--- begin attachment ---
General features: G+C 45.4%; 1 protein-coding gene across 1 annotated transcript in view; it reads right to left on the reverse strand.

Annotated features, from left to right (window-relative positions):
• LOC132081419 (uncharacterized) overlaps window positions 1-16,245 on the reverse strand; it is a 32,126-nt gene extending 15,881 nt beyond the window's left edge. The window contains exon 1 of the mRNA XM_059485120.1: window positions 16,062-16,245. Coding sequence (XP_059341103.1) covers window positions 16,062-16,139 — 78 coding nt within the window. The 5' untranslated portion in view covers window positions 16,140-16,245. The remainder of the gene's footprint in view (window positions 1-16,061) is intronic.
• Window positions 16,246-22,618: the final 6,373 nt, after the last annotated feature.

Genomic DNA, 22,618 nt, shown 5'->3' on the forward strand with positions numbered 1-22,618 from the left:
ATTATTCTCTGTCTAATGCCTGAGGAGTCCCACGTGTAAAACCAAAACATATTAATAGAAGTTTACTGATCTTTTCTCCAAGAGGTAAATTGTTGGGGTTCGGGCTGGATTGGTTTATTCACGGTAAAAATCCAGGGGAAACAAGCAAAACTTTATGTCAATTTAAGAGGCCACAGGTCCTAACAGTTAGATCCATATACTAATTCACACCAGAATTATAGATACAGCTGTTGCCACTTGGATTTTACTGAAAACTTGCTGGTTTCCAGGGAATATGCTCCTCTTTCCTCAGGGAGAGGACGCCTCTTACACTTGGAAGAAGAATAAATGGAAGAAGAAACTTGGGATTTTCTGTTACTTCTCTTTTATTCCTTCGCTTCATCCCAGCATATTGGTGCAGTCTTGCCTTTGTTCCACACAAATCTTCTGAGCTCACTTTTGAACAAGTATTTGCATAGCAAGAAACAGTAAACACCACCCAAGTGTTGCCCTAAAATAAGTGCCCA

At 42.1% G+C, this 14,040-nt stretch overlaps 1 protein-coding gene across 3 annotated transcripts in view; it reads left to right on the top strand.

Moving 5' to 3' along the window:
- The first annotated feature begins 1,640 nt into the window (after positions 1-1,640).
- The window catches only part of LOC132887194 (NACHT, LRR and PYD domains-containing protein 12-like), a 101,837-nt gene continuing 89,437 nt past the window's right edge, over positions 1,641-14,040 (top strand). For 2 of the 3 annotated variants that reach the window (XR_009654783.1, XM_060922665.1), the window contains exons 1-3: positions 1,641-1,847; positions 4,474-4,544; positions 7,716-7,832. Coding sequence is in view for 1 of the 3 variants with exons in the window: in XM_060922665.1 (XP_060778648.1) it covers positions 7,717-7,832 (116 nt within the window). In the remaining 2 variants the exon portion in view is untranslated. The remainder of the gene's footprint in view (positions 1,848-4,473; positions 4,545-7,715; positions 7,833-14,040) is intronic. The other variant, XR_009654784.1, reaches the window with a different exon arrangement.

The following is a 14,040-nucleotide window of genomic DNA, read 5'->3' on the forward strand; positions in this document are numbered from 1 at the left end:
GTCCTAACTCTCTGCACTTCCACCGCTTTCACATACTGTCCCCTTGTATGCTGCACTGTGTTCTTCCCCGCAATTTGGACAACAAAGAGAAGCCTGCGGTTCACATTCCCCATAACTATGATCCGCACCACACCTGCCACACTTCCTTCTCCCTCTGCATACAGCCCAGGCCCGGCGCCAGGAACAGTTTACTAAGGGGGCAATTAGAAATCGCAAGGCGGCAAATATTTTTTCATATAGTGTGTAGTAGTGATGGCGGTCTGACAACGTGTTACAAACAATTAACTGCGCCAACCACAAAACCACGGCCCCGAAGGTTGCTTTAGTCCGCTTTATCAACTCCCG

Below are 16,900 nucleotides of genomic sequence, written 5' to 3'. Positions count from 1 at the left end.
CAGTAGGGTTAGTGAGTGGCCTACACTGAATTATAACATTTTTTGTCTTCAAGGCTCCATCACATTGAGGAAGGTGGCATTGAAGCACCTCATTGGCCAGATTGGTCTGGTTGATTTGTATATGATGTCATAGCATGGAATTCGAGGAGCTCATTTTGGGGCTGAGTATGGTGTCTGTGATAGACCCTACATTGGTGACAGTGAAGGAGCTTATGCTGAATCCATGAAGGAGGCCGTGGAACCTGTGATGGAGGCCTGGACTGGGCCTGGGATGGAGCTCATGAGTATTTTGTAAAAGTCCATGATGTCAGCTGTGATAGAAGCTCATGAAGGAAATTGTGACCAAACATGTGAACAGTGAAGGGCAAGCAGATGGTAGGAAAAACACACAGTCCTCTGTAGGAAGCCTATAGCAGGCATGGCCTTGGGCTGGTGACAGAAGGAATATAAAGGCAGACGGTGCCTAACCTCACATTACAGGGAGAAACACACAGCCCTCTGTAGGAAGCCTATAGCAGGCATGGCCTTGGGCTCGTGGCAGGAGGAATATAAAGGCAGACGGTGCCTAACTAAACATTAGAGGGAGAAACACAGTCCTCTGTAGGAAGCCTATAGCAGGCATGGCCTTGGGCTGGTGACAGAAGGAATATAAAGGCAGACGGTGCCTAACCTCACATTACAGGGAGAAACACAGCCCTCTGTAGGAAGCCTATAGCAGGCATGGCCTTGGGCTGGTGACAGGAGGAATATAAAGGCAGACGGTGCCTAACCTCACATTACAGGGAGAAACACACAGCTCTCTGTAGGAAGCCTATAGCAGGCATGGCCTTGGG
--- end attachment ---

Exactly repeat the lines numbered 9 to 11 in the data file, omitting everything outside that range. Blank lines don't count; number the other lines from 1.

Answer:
- The first annotated feature begins 1,640 nt into the window (after positions 1-1,640).
- The window catches only part of LOC132887194 (NACHT, LRR and PYD domains-containing protein 12-like), a 101,837-nt gene continuing 89,437 nt past the window's right edge, over positions 1,641-14,040 (top strand). For 2 of the 3 annotated variants that reach the window (XR_009654783.1, XM_060922665.1), the window contains exons 1-3: positions 1,641-1,847; positions 4,474-4,544; positions 7,716-7,832. Coding sequence is in view for 1 of the 3 variants with exons in the window: in XM_060922665.1 (XP_060778648.1) it covers positions 7,717-7,832 (116 nt within the window). In the remaining 2 variants the exon portion in view is untranslated. The remainder of the gene's footprint in view (positions 1,848-4,473; positions 4,545-7,715; positions 7,833-14,040) is intronic. The other variant, XR_009654784.1, reaches the window with a different exon arrangement.

The following is a 14,040-nucleotide window of genomic DNA, read 5'->3' on the forward strand; positions in this document are numbered from 1 at the left end: